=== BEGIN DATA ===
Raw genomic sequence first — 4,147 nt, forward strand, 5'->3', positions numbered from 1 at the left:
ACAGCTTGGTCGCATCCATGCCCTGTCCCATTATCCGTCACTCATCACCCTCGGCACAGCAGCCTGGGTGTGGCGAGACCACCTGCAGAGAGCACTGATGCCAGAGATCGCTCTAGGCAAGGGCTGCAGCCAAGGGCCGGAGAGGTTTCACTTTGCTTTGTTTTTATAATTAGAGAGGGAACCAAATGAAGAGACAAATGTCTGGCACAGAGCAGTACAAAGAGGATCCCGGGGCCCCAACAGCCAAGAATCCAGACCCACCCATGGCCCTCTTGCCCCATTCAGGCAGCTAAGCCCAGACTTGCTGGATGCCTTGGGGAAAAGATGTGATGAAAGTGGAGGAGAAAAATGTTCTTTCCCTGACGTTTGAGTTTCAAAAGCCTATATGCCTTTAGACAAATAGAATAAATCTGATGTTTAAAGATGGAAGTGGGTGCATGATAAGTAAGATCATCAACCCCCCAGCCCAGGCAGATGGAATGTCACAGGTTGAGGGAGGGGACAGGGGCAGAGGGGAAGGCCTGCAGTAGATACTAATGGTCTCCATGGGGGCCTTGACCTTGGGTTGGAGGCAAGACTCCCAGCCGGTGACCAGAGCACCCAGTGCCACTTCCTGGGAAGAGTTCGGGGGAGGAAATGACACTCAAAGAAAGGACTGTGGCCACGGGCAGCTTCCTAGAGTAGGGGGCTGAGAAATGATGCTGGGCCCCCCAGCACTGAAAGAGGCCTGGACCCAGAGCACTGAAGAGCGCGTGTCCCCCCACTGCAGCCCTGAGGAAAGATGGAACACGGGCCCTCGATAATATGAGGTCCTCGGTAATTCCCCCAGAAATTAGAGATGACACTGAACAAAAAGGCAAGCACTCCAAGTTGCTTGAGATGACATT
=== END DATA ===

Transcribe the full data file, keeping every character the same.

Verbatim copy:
Raw genomic sequence first — 4,147 nt, forward strand, 5'->3', positions numbered from 1 at the left:
ACAGCTTGGTCGCATCCATGCCCTGTCCCATTATCCGTCACTCATCACCCTCGGCACAGCAGCCTGGGTGTGGCGAGACCACCTGCAGAGAGCACTGATGCCAGAGATCGCTCTAGGCAAGGGCTGCAGCCAAGGGCCGGAGAGGTTTCACTTTGCTTTGTTTTTATAATTAGAGAGGGAACCAAATGAAGAGACAAATGTCTGGCACAGAGCAGTACAAAGAGGATCCCGGGGCCCCAACAGCCAAGAATCCAGACCCACCCATGGCCCTCTTGCCCCATTCAGGCAGCTAAGCCCAGACTTGCTGGATGCCTTGGGGAAAAGATGTGATGAAAGTGGAGGAGAAAAATGTTCTTTCCCTGACGTTTGAGTTTCAAAAGCCTATATGCCTTTAGACAAATAGAATAAATCTGATGTTTAAAGATGGAAGTGGGTGCATGATAAGTAAGATCATCAACCCCCCAGCCCAGGCAGATGGAATGTCACAGGTTGAGGGAGGGGACAGGGGCAGAGGGGAAGGCCTGCAGTAGATACTAATGGTCTCCATGGGGGCCTTGACCTTGGGTTGGAGGCAAGACTCCCAGCCGGTGACCAGAGCACCCAGTGCCACTTCCTGGGAAGAGTTCGGGGGAGGAAATGACACTCAAAGAAAGGACTGTGGCCACGGGCAGCTTCCTAGAGTAGGGGGCTGAGAAATGATGCTGGGCCCCCCAGCACTGAAAGAGGCCTGGACCCAGAGCACTGAAGAGCGCGTGTCCCCCCACTGCAGCCCTGAGGAAAGATGGAACACGGGCCCTCGATAATATGAGGTCCTCGGTAATTCCCCCAGAAATTAGAGATGACACTGAACAAAAAGGCAAGCACTCCAAGTTGCTTGAGATGACATT